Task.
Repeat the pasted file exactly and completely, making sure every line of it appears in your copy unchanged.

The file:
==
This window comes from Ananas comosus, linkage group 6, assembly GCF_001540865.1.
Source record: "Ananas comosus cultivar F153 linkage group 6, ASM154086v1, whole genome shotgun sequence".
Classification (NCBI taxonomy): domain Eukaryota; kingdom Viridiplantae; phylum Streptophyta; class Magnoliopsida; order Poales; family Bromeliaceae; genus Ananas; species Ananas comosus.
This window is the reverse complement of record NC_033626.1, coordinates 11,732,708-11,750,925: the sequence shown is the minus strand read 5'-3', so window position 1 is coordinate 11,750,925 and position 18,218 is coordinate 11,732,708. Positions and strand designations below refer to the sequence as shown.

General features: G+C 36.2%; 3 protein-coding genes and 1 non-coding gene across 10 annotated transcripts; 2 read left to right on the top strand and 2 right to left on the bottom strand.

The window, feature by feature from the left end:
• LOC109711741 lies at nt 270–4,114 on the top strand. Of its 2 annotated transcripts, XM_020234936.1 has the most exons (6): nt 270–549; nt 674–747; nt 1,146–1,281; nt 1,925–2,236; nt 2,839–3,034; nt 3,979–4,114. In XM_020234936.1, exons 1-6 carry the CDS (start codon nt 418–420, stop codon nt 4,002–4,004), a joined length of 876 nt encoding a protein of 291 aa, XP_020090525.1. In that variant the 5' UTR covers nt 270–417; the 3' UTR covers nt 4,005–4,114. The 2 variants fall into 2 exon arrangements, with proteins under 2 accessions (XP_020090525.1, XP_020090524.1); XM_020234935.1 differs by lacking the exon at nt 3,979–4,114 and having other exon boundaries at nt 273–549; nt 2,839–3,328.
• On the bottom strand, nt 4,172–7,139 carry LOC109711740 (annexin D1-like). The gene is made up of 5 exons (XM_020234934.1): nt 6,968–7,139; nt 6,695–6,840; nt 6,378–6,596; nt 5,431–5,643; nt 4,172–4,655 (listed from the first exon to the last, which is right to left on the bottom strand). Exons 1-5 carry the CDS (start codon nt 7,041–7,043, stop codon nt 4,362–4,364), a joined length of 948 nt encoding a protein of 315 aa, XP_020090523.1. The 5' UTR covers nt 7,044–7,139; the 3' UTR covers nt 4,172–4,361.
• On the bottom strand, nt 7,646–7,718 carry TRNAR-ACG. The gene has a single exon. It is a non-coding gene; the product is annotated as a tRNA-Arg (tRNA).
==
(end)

This window comes from Ananas comosus, linkage group 6, assembly GCF_001540865.1.
Source record: "Ananas comosus cultivar F153 linkage group 6, ASM154086v1, whole genome shotgun sequence".
Classification (NCBI taxonomy): domain Eukaryota; kingdom Viridiplantae; phylum Streptophyta; class Magnoliopsida; order Poales; family Bromeliaceae; genus Ananas; species Ananas comosus.
This window is the reverse complement of record NC_033626.1, coordinates 11,732,708-11,750,925: the sequence shown is the minus strand read 5'-3', so window position 1 is coordinate 11,750,925 and position 18,218 is coordinate 11,732,708. Positions and strand designations below refer to the sequence as shown.

General features: G+C 36.2%; 3 protein-coding genes and 1 non-coding gene across 10 annotated transcripts; 2 read left to right on the top strand and 2 right to left on the bottom strand.

The window, feature by feature from the left end:
• LOC109711741 lies at nt 270–4,114 on the top strand. Of its 2 annotated transcripts, XM_020234936.1 has the most exons (6): nt 270–549; nt 674–747; nt 1,146–1,281; nt 1,925–2,236; nt 2,839–3,034; nt 3,979–4,114. In XM_020234936.1, exons 1-6 carry the CDS (start codon nt 418–420, stop codon nt 4,002–4,004), a joined length of 876 nt encoding a protein of 291 aa, XP_020090525.1. In that variant the 5' UTR covers nt 270–417; the 3' UTR covers nt 4,005–4,114. The 2 variants fall into 2 exon arrangements, with proteins under 2 accessions (XP_020090525.1, XP_020090524.1); XM_020234935.1 differs by lacking the exon at nt 3,979–4,114 and having other exon boundaries at nt 273–549; nt 2,839–3,328.
• On the bottom strand, nt 4,172–7,139 carry LOC109711740 (annexin D1-like). The gene is made up of 5 exons (XM_020234934.1): nt 6,968–7,139; nt 6,695–6,840; nt 6,378–6,596; nt 5,431–5,643; nt 4,172–4,655 (listed from the first exon to the last, which is right to left on the bottom strand). Exons 1-5 carry the CDS (start codon nt 7,041–7,043, stop codon nt 4,362–4,364), a joined length of 948 nt encoding a protein of 315 aa, XP_020090523.1. The 5' UTR covers nt 7,044–7,139; the 3' UTR covers nt 4,172–4,361.
• On the bottom strand, nt 7,646–7,718 carry TRNAR-ACG. The gene has a single exon. It is a non-coding gene; the product is annotated as a tRNA-Arg (tRNA).